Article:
As facility operators prep for another sun-drenched summer, some light needs to be shed on the subject of shade.
"As the number of hours people spend outdoors participating in leisure activities continues to rise, and as the number of patients diagnosed with skin cancer increases, it has never been more important to offer protection from the dangerous rays of the sun," says Diane Baker, president of the Schaumberg, Ill.-based academy, which estimates that more than one million Americans will be newly diagnosed in the United States this year - exceeding the incidence of all other cancers combined. "This program furthers the academy's commitment to reducing the incidence of skin cancer by increasing the amount of shade available and encouraging individuals and communities to incorporate sun safety into their daily outdoor activities."
Shade is a hot topic these days, as facility operators search for cool ways to keep their patrons out of the heat and in the game (or at least at the game). Manufacturers of contemporary shade structures - typically made of versatile high-density polyethylene fabric that resists tearing and fading while blocking out nearly all of the sun's ultraviolet rays - cite surveys indicating that people will stay longer at facilities where they feel more comfortable, thus consuming more concessions and increasing facility revenue.
Few things have a more tangible and immediate impact on the enjoyment of facility users than shade. "How can you have an athletic facility that's functional and practical, and not provide shade coverage?" asks Gary Haymann, senior vice president of national accounts for USA Shade & Fabric Structures in Dallas, whose brands include Sun Ports and Shade Structures. "A lot of people look at shade at the last moment and think that it's a simple element - 'Oh, we'll just throw in some fabric structures at the end' - and it doesn't really get the thought it needs up front."
"Shade is vital," adds Mac Viers, national sales manager for Apollo Sunguard Systems, a fabric shade structure manufacturer headquartered in Sarasota, Fla. "I don't think people truly understand the impact that UV has on both children and adults. I've run into a number of cases where some very nice parks have been designed with substantial amounts of shade over bleachers, dugouts and other areas, and then the municipality has to make some cuts. Shade is one of the things that usually gets cut. I'm biased, there's no question about that, but I'm not talking about covering everything. I just think covering certain things is necessary."
"Increasingly, shade is becoming front and center, as more information is made available to the public," says Alan Bayman, president of Ocala, Fla.-based fabric structure maker Shade Systems Inc. "I've seen at least three stories about the dangers of skin cancer from unprotected exposure to the sun on ABC evening newscasts in the past six months alone. What we're finding is that the more people - especially concerned parents - hear about kids getting melanoma at a young age and realizing that it can be difficult to cure, the more they are making their voices heard by civic and community leaders. They say, 'We need to get some shade.' "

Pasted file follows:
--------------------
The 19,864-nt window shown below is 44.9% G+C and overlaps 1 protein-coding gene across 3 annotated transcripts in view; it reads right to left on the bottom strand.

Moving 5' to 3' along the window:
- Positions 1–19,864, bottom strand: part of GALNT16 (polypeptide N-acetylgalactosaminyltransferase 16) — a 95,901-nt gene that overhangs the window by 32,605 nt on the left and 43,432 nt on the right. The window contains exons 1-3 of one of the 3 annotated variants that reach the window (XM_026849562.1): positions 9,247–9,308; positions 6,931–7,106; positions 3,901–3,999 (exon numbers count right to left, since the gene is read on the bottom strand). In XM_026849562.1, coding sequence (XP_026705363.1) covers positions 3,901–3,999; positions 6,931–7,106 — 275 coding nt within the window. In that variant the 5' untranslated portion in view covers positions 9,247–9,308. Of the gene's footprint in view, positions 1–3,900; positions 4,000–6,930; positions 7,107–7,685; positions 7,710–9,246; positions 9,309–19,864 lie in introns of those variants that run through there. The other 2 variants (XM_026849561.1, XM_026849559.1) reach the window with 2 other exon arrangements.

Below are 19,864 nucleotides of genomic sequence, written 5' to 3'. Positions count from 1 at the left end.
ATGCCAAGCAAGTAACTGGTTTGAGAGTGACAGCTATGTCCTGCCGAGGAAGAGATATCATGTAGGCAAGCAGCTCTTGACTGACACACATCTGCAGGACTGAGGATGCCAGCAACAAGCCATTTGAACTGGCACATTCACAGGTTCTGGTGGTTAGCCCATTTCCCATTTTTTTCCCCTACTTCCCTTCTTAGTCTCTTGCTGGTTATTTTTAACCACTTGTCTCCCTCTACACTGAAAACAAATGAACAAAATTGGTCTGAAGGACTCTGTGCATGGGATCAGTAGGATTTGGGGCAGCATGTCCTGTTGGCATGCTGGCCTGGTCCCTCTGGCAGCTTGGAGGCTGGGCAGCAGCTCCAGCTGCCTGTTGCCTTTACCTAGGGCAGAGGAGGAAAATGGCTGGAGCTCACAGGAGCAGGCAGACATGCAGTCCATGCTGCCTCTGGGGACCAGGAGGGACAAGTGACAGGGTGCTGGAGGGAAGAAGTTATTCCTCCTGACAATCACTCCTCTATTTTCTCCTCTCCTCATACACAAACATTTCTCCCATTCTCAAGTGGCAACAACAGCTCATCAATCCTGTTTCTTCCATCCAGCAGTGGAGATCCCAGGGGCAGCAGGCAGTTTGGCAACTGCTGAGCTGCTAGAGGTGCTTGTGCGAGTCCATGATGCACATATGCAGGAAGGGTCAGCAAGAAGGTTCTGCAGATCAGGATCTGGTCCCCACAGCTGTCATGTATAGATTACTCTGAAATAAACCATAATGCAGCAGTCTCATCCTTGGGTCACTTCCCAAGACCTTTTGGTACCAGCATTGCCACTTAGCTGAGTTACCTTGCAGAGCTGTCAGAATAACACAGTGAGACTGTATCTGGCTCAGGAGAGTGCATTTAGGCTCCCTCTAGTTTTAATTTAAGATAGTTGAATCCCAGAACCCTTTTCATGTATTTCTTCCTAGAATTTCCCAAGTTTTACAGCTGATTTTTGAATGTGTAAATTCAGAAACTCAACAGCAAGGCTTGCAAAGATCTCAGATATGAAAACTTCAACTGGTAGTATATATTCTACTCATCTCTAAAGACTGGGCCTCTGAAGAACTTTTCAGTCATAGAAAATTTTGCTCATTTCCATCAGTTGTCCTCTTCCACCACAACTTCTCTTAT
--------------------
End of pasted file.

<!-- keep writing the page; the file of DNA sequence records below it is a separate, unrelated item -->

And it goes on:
Likened to functional art by one manufacturer, modern shade structures essentially are low-tech architectural elements that can be among the most effective design components in any given facility. Many of them have moved beyond the traditional metal-roofed, pavilion-style square and rectangular structures to elaborate pre-engineered and custom fabric designs that can introduce what another manufacturer calls a "skyline" to outdoor athletic and recreation facilities. They provide nearly endless design options, as tensioned fabric can be twisted, overlapped and angled to create distinct identities. Temperatures beneath the fabric can be up to 30 percent lower than in non-shaded areas, and the latest fabrics offer water, wind and snow resistance - although many still don't entirely repel rain. And they can be installed practically anywhere the sun shines to shield patrons not only from UV rays but also errant balls.
Styles include triangular, square, rectangular, hexagonal and octagonal structures supported with one or more steel posts, sail-shaped designs used to cover odd-shaped areas, cane-shaped structures with curved tops ideal for waiting areas, cantilevered steel structures in which only one side is attached to the ground and the shaded area is free of posts, and oversized umbrellas. Some structures are intended to draw users into a facility, while others take more utilitarian approaches that are just as effective but lack extra curb appeal. As Viers says, "I haven't seen a really ugly shade structure, but I've seen some that are prettier than others."